Wireless security awareness lacking in UAE, researchers warn

UAE internet users are leaving their systems vulnerable to hackers by not setting their security configurations properly, researchers are warning.

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By  Michele Howe Published  June 10, 2007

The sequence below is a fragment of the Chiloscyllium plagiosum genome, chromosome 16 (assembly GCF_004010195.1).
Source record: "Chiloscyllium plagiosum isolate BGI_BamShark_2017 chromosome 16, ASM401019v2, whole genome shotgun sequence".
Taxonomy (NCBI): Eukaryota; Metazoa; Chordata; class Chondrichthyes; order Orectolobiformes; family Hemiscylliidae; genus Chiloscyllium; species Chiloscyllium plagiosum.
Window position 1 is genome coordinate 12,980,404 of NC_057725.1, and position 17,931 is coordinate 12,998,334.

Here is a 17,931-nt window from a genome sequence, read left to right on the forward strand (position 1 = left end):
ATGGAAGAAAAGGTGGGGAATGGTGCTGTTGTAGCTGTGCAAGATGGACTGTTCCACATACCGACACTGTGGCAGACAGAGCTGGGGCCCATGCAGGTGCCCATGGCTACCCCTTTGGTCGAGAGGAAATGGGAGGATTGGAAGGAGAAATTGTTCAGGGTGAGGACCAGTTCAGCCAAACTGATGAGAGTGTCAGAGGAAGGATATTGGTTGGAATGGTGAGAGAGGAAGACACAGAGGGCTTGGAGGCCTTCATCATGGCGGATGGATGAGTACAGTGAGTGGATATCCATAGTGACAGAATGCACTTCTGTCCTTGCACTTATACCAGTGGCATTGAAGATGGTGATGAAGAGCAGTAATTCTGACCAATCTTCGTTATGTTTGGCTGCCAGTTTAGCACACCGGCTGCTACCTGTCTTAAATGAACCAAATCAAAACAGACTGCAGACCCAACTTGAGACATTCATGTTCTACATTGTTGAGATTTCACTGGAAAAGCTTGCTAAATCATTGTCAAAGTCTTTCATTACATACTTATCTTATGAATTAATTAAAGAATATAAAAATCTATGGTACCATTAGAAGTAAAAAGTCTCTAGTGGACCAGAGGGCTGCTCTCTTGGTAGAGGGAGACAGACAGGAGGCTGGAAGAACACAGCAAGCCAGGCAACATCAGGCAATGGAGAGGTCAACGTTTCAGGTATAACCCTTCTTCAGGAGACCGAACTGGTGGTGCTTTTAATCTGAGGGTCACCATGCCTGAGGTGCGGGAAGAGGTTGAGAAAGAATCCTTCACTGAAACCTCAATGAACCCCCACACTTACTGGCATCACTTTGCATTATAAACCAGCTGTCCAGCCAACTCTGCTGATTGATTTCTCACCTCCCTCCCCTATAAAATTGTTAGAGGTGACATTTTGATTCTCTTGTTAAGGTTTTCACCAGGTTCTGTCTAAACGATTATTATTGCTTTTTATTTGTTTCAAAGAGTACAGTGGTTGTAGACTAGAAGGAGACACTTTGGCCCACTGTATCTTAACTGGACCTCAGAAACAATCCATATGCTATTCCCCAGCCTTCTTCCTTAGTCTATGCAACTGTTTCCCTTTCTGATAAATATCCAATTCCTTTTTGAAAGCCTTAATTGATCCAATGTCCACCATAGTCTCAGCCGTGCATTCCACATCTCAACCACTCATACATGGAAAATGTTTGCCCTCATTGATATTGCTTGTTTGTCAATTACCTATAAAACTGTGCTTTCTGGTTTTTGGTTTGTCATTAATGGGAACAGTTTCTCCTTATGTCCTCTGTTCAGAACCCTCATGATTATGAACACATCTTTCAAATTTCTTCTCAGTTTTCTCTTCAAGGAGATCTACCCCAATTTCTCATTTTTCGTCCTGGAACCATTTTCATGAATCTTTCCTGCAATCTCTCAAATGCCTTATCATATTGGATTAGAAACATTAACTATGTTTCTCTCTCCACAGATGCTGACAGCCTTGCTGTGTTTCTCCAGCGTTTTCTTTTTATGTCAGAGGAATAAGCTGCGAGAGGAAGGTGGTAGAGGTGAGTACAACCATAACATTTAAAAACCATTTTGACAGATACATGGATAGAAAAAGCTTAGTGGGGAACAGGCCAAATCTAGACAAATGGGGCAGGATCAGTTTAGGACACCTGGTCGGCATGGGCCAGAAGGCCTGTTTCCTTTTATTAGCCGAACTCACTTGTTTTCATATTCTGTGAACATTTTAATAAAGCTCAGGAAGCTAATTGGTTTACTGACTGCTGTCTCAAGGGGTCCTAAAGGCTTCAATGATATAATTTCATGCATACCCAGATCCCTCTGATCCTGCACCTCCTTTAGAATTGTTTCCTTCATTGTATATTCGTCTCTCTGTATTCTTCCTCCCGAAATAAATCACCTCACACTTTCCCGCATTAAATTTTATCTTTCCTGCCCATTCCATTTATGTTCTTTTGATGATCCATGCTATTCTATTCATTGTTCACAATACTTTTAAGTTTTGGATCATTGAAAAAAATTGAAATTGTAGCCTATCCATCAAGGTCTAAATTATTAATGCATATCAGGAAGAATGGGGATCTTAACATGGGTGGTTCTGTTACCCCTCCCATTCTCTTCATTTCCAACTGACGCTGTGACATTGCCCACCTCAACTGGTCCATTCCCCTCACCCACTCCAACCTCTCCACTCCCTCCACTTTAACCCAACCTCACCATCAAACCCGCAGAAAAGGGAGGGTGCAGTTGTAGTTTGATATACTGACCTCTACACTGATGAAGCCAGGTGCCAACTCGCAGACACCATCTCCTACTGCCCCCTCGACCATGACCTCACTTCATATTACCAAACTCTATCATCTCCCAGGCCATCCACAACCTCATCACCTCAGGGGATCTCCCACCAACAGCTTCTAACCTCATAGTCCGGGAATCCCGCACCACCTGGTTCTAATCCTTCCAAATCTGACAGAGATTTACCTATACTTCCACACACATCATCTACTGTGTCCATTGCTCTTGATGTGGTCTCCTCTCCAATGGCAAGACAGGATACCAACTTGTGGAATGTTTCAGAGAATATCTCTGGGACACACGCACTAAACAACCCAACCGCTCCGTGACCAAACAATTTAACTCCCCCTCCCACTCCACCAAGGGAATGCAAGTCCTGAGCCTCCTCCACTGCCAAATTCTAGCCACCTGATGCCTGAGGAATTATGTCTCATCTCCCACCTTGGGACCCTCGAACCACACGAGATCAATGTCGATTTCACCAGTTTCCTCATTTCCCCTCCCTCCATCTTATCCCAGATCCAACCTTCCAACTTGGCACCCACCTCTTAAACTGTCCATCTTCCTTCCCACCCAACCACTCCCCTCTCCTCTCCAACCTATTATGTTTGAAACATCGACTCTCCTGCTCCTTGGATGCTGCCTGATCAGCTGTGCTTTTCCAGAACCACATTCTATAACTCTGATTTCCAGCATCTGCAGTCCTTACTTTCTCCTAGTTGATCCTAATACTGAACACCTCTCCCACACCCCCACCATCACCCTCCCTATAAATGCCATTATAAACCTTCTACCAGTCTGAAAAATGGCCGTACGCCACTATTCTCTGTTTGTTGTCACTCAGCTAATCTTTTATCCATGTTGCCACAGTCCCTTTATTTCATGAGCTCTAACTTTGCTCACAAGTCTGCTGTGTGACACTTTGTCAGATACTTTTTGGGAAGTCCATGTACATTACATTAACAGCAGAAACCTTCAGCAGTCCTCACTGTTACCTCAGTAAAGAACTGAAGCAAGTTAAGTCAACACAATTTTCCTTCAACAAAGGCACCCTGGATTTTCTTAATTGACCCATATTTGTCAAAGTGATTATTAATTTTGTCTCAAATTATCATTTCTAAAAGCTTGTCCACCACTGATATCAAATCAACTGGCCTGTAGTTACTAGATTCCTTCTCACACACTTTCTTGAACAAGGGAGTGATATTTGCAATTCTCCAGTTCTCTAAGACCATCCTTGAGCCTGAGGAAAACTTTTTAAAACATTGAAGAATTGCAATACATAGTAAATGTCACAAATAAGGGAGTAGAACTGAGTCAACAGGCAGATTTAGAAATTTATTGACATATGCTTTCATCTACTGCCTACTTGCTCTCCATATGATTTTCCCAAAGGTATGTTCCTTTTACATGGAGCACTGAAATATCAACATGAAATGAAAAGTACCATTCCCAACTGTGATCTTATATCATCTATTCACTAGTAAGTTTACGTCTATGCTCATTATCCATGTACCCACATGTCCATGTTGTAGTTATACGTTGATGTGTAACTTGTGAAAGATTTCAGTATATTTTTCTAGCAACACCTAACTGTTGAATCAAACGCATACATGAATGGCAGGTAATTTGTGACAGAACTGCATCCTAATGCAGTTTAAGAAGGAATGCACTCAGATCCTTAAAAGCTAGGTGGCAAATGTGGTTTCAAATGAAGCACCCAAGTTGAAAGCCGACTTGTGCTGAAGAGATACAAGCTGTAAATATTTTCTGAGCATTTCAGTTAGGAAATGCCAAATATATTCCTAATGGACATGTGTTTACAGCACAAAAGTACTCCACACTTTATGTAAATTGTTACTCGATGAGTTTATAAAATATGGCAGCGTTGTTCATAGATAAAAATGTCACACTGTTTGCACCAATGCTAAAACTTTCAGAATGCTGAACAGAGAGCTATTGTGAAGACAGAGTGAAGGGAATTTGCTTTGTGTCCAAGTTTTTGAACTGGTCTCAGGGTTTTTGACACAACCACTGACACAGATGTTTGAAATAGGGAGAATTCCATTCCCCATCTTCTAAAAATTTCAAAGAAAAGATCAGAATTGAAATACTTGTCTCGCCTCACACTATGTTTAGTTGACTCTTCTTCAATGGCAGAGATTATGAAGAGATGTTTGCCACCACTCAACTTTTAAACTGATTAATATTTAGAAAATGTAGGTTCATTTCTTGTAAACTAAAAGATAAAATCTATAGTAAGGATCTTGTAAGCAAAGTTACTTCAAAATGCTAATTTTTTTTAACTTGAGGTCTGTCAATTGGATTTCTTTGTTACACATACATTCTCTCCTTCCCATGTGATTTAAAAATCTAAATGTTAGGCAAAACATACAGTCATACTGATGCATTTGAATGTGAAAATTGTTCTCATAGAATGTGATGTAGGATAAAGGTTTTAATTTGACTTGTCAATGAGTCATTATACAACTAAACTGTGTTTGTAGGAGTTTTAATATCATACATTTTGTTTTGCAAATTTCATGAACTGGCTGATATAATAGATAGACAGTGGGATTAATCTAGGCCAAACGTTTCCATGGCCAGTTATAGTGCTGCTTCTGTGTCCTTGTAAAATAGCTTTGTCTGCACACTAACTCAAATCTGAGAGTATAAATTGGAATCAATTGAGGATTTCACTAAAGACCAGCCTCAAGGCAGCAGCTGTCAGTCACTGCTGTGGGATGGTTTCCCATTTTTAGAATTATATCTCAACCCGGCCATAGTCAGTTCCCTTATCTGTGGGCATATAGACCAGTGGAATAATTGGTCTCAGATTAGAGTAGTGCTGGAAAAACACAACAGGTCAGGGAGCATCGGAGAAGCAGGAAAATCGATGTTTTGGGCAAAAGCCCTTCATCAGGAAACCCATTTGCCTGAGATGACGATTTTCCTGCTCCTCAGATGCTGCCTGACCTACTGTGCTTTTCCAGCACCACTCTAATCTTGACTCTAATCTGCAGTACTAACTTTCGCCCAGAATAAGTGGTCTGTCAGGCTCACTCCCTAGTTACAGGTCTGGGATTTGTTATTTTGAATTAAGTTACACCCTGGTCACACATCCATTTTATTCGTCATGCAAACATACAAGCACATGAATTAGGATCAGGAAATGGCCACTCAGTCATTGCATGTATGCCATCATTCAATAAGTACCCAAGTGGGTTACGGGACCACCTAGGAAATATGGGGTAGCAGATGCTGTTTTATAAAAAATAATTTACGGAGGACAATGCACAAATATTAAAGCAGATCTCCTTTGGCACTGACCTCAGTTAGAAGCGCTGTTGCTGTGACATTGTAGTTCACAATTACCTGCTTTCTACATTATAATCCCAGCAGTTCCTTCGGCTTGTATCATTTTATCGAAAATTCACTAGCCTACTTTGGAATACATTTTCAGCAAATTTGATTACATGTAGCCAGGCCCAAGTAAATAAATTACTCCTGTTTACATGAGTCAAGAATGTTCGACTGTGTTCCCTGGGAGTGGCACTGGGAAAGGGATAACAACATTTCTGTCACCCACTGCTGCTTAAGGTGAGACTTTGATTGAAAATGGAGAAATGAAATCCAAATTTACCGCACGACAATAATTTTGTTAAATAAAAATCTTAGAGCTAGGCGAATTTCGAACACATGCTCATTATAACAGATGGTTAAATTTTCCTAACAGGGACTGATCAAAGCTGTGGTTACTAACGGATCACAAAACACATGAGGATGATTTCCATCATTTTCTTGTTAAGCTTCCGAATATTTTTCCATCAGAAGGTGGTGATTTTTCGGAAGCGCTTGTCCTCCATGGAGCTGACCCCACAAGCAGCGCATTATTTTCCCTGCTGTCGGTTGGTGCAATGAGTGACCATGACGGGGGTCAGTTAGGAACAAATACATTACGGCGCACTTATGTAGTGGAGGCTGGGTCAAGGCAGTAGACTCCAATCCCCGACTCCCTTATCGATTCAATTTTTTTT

UAE internet users are leaving their systems vulnerable to hackers by not setting their security configurations properly, researchers are warning. A recent study by the American University of Sharjah into wireless security in the UAE found that a significant number of the wireless networks in Dubai and Sharjah have not been secured. Of the 1858 access points identified in Dubai through the research, less than half (49%) were WEP (Wired Equivalent Privacy) enabled, meaning equipped with a security protocol, the researchers found. In Sharjah, this number was lower still with only 43% of the total 2032 access points WEP enabled. Dr Fadi Aloul, who led the research, said that across the emirate “almost a thousand points were open so anybody could have parked next to that apartment or office, opened the laptop and connected through that point.” The problems associated with this go beyond the fact of granting someone else free internet access, Aloul warned: the interference could result in a slowdown of the legitimate user’s internet connection as well as expose the user to the possibility of identity theft. Aloul said identity theft was the biggest danger; an unauthorised user could send threat or spam e-mails under the cover of another person’s identity over an unsecured network. To avoid using their own home or office connection, an attacker could access another user’s WiFi access point to connect to the internet and send out spam or threat e-mails; if traced back, the mails would be traced to the legitimate rather than illegitimate user, Aloul explained. Researchers of the report said the findings showed an astonishing lack of awareness on wireless security. “The high number of completely unsecured wireless networks, ie using default SSID names and no WEP encryption, shows the public’s limited awareness of the security problems in wireless networks,” the report said. Security vendor Trend Micro commended the university for its research. “The University of Sharjah should be congratulated for leading this pioneering project to examine the security risk inherent in wireless internet connections. This area is under-explored but as wireless technology becomes almost ubiquitous across the region, it is clear there is a real and present security risk,” said Justin Doo, managing director, Trend Micro Middle East and North Africa.

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